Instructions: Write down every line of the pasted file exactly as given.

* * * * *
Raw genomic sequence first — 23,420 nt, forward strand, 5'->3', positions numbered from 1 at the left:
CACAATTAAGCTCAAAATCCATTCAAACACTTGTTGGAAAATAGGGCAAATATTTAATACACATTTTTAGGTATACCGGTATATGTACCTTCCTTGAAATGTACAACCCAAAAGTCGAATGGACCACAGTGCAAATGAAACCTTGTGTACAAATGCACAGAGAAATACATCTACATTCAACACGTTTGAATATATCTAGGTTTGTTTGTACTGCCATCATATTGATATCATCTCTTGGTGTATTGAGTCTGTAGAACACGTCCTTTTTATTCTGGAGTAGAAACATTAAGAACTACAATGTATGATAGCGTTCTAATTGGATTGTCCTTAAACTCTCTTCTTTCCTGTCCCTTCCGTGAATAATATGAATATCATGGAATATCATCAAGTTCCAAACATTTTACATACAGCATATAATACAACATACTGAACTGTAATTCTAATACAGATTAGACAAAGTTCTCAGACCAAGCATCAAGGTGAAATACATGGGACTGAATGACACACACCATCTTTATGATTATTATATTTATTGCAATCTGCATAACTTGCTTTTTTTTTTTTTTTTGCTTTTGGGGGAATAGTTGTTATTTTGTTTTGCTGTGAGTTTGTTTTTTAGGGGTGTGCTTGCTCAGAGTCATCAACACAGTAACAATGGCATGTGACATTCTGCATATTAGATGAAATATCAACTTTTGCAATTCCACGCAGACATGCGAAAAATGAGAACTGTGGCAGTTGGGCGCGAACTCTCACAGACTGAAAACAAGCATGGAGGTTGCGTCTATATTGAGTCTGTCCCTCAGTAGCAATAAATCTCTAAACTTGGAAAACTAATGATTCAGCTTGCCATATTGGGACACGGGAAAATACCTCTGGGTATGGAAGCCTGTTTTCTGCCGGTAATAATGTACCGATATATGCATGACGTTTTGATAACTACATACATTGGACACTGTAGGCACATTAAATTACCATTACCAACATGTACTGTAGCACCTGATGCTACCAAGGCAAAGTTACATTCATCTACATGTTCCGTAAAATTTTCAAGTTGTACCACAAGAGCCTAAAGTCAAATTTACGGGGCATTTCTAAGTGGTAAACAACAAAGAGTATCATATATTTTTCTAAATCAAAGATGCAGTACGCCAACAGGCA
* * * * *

Raw genomic sequence first — 23,420 nt, forward strand, 5'->3', positions numbered from 1 at the left:
CACAATTAAGCTCAAAATCCATTCAAACACTTGTTGGAAAATAGGGCAAATATTTAATACACATTTTTAGGTATACCGGTATATGTACCTTCCTTGAAATGTACAACCCAAAAGTCGAATGGACCACAGTGCAAATGAAACCTTGTGTACAAATGCACAGAGAAATACATCTACATTCAACACGTTTGAATATATCTAGGTTTGTTTGTACTGCCATCATATTGATATCATCTCTTGGTGTATTGAGTCTGTAGAACACGTCCTTTTTATTCTGGAGTAGAAACATTAAGAACTACAATGTATGATAGCGTTCTAATTGGATTGTCCTTAAACTCTCTTCTTTCCTGTCCCTTCCGTGAATAATATGAATATCATGGAATATCATCAAGTTCCAAACATTTTACATACAGCATATAATACAACATACTGAACTGTAATTCTAATACAGATTAGACAAAGTTCTCAGACCAAGCATCAAGGTGAAATACATGGGACTGAATGACACACACCATCTTTATGATTATTATATTTATTGCAATCTGCATAACTTGCTTTTTTTTTTTTTTTTGCTTTTGGGGGAATAGTTGTTATTTTGTTTTGCTGTGAGTTTGTTTTTTAGGGGTGTGCTTGCTCAGAGTCATCAACACAGTAACAATGGCATGTGACATTCTGCATATTAGATGAAATATCAACTTTTGCAATTCCACGCAGACATGCGAAAAATGAGAACTGTGGCAGTTGGGCGCGAACTCTCACAGACTGAAAACAAGCATGGAGGTTGCGTCTATATTGAGTCTGTCCCTCAGTAGCAATAAATCTCTAAACTTGGAAAACTAATGATTCAGCTTGCCATATTGGGACACGGGAAAATACCTCTGGGTATGGAAGCCTGTTTTCTGCCGGTAATAATGTACCGATATATGCATGACGTTTTGATAACTACATACATTGGACACTGTAGGCACATTAAATTACCATTACCAACATGTACTGTAGCACCTGATGCTACCAAGGCAAAGTTACATTCATCTACATGTTCCGTAAAATTTTCAAGTTGTACCACAAGAGCCTAAAGTCAAATTTACGGGGCATTTCTAAGTGGTAAACAACAAAGAGTATCATATATTTTTCTAAATCAAAGATGCAGTACGCCAACAGGCA